In the early 1900’s, the Black Hand was a type of extortion racket that involved sending a threatening letter to a victim and demanding a specified amount of money to prevent the threats from being carried out. According to an article published in the New York Times on March 26, 1910, famous tenor Enrico Caruso paid $1500 – $2000 to the Black Hand to “purchase peace for himself”. Despite the payment, Caruso continued to receive letters in which he was threatened with every conceivable kind of bodily harm unless he promptly paid more. That is the problem with acquiescing to the demands of an extortionist, you are identified as an “easy mark” and leave yourself susceptible to future acts of extortion.
The Criminal Code of Canada states in section 346(1): Every one commits extortion who, without reasonable justification or excuse and with intent to obtain anything, by threats, accusations, menaces or violence induces or attempts to induce any person, whether or not he is the person threatened, accused or menaced or to whom violence is shown, to do anything or cause anything to be done.
Recently, the government of the US committed extortion with intent to obtain Canadian banking records. They threatened the Canadian government with crippling economic sanctions to induce the Canadian government to provide those records in violation of numerous Canadian laws. The Canadian government stood to gain NOTHING in these negotiations, only to maintain the status quo (and avoid the threatened crippling economic sanctions). There is no reciprocity in the IGA, and it appears that the US will never be able to provide Canada with the same information that they are demanding from Canada.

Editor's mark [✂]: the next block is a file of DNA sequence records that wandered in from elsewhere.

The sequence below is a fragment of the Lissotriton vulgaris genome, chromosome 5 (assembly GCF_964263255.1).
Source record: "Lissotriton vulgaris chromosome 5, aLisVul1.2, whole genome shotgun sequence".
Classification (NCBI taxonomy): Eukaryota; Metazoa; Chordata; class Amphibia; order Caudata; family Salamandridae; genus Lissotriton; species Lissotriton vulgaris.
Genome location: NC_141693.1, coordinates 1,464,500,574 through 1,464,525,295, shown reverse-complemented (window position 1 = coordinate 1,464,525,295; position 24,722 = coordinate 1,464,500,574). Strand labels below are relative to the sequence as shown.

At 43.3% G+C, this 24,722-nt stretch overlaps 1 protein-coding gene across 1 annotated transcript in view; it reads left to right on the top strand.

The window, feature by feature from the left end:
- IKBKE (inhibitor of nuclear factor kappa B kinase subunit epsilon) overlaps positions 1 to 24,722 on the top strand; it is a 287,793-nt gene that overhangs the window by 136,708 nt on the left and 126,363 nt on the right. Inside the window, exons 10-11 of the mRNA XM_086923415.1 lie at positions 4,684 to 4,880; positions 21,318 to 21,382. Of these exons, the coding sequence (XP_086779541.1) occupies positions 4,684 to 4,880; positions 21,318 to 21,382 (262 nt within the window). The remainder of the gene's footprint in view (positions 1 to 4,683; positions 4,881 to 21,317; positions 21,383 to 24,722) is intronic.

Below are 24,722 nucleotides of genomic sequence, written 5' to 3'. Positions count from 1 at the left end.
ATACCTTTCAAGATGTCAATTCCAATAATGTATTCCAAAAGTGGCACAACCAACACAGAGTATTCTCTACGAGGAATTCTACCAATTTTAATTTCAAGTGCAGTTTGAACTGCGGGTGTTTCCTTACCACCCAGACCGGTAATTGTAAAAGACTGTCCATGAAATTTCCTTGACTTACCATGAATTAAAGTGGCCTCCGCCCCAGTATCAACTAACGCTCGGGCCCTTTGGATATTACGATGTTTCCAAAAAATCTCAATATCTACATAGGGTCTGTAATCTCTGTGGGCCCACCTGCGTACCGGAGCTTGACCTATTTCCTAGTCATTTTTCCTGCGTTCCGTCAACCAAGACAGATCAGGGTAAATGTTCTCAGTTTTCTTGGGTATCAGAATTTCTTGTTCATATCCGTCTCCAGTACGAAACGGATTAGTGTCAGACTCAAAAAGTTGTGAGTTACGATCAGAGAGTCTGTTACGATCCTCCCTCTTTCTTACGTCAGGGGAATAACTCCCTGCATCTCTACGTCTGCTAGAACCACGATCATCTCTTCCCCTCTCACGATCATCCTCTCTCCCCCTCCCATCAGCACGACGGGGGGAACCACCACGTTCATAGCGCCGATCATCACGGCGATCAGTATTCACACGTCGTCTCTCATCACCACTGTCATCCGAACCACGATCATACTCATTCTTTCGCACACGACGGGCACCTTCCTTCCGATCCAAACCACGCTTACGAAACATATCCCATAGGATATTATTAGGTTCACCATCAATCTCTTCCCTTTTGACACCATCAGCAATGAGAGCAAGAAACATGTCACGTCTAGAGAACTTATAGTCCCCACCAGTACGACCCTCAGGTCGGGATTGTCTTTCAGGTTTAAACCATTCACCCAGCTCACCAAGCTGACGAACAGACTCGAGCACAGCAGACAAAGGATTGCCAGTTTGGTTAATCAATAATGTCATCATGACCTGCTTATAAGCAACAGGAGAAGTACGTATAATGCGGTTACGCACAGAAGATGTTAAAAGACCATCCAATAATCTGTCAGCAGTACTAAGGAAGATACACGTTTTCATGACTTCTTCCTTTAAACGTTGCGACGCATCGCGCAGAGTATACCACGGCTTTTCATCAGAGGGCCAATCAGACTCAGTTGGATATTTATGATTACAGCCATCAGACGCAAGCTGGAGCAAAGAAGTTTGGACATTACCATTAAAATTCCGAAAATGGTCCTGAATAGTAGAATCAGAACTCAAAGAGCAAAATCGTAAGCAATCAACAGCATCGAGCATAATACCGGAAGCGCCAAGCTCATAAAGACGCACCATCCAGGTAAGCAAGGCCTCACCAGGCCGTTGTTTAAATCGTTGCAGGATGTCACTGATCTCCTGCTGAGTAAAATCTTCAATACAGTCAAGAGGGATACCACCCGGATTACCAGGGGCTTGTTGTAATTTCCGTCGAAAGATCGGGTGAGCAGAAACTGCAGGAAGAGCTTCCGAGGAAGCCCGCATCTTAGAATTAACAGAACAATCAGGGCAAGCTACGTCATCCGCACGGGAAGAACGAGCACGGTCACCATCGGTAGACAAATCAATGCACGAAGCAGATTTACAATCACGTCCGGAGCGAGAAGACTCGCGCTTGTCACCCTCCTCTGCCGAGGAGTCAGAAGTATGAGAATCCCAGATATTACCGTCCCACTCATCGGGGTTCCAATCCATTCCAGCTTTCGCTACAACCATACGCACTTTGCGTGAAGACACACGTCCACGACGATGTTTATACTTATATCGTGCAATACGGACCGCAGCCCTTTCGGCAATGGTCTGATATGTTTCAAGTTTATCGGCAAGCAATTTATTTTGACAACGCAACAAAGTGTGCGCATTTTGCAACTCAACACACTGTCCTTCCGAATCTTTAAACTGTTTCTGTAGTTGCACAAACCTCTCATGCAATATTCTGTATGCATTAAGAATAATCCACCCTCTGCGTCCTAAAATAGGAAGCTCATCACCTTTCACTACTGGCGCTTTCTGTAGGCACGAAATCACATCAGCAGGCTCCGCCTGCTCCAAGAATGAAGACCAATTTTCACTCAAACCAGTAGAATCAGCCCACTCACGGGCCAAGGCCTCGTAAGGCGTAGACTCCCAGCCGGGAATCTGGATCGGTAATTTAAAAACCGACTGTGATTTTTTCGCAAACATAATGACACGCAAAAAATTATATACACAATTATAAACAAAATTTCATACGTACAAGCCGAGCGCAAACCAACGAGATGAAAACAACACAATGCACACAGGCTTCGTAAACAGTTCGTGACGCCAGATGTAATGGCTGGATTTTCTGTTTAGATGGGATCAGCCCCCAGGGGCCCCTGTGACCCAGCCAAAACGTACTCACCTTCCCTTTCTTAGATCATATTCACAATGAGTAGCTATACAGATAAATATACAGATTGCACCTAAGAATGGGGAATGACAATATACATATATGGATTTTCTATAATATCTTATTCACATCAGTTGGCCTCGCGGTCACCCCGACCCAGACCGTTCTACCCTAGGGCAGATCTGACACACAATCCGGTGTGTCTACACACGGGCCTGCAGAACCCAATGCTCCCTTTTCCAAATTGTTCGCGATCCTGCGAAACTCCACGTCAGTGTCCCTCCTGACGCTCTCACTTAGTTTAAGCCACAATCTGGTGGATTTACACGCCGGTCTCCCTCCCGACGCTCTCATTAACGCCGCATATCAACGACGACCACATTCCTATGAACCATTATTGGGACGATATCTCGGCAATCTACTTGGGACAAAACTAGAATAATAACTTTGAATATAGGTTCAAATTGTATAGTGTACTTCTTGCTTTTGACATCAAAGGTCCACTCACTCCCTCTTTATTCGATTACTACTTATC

Canada would do well to learn from the experiences of Enrico Caruso. Once they officially pass this travesty, they will confirm that Canada is an easy mark which can be bullied at will. Undoubtedly, there will be demands to provide more in the future. This will be a sad day in our once great country – the day we gave in to the demands of an extortionist and sacrificed our sovereignty because our current government does not have the confidence or the intestinal fortitude to stand up for itself. In order to prevent Canadian citizens who the US deems “US persons” from having the protections afforded all other Canadians, the Canadian government will make this IGA supersede all other Canadian laws except the Charter. It appears our laws now come straight from the extortionists in Washington and are rubber stamped by the easy mark in Ottawa.
Extortion rackets are common in US politics. On October 21, 2013, Peter Schweizer wrote an editorial in the New York Times titled “Politicians’ Extortion Racket” that describes how these rackets work.
As a conservative and former supporter of the current Canadian government, I am particularly appalled by their actions. In my lifetime, I cannot recall ever before experiencing such a profound sense of disgust, disappointment and betrayal at the hands of a Canadian government. If the Harper government had any interest in doing what is right, they would stand up to the extortionist. Should the US impose the threatened sanctions, it might even have political benefits, as no one likes a bully and Canadians of all political stripes might rally together against the extortionists in Washington.